/ Travel & Leisure

Can commuters cope with train fare increases?

Interior of Liverpool Street Station in London

If the rude awakening from a routine of lie-ins and Quality Streets isn’t bad enough, rail commuters are most likely to be returning to work with above-inflation train fare increases this morning.

Across the whole rail network the average fare will today cost you an extra 3.9% and the average season ticket will cost 4.2% more than it would have done in 2012. But on some unregulated routes fares have gone up by as much as 11%.

Research from the Campaign for Better Transport suggests that on average, UK fares are 20% higher than European rail prices, and London commuters pay twice as much for their season tickets as their counterparts in other major European cities.

Personally, I’ve seen an extra £144 added onto my annual season ticket from Hertfordshire into London. Getting to and from work will now cost me the princely sum of £3,392 a year.

I’m lucky that I can use a season ticket loan from my employer to fund the cost upfront but it still takes a chunk out of my salary every month that makes my eyes water. And for anyone who purchases their ticket monthly or weekly, the hit on your wallet is likely to be even bigger.

Sending budgets off the rails

The cost of travel is putting a severe strain on already overstretched budgets. In the South East, for example, commuters are often spending more than 15% of their salaries getting to work. Some people have had enough and according to our latest Consumer Tracker nearly a third of people say they are planning to cut their spending on public transport over the next few months.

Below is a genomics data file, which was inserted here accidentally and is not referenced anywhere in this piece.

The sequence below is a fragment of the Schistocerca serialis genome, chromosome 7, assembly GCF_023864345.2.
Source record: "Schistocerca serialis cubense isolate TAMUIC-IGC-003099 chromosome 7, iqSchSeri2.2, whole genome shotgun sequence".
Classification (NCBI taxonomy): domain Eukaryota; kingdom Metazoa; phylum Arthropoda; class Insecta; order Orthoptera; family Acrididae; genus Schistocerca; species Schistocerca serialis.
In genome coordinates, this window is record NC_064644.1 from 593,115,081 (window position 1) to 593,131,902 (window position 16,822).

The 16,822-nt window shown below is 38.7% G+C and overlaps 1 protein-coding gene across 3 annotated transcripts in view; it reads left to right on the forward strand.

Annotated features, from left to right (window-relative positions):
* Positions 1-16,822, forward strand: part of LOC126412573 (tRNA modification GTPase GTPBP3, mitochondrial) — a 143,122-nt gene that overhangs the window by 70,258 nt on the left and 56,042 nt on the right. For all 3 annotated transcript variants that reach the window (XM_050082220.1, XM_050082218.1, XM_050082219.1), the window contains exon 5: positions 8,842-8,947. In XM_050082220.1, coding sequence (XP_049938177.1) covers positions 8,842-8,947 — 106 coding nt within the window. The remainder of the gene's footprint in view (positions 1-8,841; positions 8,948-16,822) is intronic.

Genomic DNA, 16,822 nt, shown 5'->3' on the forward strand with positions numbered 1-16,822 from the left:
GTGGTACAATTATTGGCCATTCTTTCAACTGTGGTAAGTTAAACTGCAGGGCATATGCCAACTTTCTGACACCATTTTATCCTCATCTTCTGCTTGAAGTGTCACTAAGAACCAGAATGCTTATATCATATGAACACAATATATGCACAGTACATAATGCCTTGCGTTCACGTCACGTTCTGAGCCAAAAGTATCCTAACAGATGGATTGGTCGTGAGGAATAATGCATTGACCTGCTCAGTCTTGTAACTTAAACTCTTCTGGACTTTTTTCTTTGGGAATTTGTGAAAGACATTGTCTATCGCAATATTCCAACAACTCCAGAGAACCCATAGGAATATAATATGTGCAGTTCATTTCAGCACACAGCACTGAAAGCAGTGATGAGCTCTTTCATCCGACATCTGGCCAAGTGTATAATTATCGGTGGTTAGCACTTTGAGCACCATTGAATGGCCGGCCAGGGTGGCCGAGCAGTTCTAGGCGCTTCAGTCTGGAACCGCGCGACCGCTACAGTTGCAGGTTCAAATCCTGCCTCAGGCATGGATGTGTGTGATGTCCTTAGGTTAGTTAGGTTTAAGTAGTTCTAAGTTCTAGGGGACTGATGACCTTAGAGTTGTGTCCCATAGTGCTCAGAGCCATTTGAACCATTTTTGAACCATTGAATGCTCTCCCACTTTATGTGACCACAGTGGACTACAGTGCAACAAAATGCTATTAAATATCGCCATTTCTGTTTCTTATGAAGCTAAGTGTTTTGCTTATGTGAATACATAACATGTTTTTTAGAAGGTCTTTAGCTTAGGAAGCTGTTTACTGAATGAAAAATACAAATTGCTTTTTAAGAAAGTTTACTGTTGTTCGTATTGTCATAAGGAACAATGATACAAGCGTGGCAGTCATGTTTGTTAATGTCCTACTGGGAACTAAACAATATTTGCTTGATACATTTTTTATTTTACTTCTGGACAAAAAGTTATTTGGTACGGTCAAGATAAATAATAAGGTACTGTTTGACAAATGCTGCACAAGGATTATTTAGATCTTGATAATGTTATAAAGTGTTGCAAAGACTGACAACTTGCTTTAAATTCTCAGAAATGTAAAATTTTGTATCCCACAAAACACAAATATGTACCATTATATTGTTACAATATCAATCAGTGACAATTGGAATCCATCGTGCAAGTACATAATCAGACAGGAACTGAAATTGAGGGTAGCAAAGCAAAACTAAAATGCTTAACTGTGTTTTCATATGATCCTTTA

I think people would be a little more accepting if they felt they were getting good value for money. But it’s difficult to stomach fare raises for future upgrades and improvements that may take years to come into effect.

Maybe I’m just too cynical, but I have not seen much evidence of improvements over the past few years. There seem to be delays aplenty, and over crowding in carriages. In fact, some trains in the UK are now overcrowded by as much as 180%.

Do you feel you get value for money from your train services? Have you been priced out of public transport?


Data I have seen shows that season tickets have increased by 40% over the last 5 years. Petrol prices have increased by 35%. So commuting (and travelling) overall has been affected, not just rail. The cost is a consequence of travelling to work. It needs to be considered against the cost of housing, remuneration and so on. Should we subsidise people travelling?

George says:
3 January 2013

Malcolm, it’s not a matter of subsidising travel, though if push came to shove, then yes we should subsidise it and more than we do now.

The issue is not that there is not enough money but where it is going. We have a costly and fragmented rail network in this country where private profits come before passengers. It’s time to change that! http://www.farefail.org